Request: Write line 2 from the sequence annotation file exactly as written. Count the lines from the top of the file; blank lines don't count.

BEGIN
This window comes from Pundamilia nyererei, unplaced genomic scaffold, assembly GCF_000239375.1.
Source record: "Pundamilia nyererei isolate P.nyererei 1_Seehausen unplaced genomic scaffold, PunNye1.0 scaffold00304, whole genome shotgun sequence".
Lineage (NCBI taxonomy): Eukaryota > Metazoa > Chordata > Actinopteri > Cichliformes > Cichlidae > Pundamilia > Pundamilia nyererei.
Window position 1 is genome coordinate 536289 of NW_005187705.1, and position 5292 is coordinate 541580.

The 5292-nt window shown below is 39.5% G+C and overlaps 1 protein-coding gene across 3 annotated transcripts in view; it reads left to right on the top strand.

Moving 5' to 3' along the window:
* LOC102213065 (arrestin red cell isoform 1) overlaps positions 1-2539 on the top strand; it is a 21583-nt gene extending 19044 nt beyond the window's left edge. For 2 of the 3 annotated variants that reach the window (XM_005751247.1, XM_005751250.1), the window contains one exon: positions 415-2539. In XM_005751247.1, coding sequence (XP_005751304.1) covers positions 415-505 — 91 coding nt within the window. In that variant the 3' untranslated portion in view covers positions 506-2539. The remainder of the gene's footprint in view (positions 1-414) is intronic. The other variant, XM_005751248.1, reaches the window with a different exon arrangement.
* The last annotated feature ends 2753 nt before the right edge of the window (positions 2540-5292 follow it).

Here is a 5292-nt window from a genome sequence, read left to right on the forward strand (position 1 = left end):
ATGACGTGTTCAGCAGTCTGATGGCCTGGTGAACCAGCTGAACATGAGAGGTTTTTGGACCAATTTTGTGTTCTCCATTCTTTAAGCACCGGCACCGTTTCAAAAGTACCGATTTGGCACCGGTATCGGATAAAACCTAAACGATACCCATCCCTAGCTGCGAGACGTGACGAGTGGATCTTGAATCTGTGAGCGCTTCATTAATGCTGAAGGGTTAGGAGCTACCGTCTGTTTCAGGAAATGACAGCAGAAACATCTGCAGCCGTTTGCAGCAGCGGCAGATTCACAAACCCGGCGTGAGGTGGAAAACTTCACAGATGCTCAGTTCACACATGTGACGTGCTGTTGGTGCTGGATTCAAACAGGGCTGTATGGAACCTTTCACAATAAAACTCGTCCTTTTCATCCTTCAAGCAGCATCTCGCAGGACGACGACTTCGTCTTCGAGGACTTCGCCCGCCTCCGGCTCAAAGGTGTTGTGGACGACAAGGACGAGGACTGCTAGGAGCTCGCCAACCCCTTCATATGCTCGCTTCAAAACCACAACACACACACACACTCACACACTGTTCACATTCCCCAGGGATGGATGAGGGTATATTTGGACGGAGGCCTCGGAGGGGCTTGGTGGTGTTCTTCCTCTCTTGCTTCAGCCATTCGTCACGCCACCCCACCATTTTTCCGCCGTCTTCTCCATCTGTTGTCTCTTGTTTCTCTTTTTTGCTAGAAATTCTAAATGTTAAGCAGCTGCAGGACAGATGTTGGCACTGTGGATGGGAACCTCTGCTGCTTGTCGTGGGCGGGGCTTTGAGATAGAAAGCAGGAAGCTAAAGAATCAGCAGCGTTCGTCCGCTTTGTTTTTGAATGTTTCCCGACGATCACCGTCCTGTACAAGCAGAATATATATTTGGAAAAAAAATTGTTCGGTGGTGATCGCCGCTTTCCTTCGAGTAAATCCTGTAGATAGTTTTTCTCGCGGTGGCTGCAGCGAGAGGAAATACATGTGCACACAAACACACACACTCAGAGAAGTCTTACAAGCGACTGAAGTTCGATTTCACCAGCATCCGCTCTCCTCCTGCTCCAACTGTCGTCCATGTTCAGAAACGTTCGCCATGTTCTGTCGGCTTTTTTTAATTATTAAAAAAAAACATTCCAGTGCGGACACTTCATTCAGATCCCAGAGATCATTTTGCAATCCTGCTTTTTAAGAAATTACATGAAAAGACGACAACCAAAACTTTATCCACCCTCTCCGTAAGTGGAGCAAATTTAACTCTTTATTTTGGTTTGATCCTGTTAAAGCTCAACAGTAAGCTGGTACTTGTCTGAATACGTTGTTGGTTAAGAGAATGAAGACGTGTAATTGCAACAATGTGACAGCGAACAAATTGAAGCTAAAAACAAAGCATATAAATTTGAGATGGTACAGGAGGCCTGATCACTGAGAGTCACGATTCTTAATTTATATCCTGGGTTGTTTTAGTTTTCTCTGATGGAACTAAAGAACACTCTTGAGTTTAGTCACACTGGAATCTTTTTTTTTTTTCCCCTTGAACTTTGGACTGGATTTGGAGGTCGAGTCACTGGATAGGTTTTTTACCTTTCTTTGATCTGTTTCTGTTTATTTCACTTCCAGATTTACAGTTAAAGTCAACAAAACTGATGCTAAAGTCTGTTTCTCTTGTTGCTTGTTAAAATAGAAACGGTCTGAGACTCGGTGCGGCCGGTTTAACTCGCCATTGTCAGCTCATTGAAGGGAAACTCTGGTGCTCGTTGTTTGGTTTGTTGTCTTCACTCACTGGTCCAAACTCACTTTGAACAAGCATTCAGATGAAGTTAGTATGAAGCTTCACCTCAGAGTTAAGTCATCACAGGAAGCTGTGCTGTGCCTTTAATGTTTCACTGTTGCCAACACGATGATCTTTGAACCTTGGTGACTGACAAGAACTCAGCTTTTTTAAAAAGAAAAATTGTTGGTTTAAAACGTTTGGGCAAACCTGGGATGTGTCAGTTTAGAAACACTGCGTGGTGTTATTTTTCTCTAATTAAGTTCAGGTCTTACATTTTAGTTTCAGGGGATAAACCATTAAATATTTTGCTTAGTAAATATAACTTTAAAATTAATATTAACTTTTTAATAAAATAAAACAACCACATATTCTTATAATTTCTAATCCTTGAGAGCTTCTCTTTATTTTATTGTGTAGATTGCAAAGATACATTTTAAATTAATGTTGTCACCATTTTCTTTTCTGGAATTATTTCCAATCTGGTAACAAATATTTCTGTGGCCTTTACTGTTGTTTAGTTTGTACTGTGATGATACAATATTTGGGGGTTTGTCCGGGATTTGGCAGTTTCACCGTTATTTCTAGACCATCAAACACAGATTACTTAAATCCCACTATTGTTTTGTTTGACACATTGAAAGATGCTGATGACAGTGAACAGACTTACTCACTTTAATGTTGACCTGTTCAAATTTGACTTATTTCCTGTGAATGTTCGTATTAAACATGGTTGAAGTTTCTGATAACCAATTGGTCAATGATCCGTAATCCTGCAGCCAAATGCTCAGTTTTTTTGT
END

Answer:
Source record: "Pundamilia nyererei isolate P.nyererei 1_Seehausen unplaced genomic scaffold, PunNye1.0 scaffold00304, whole genome shotgun sequence".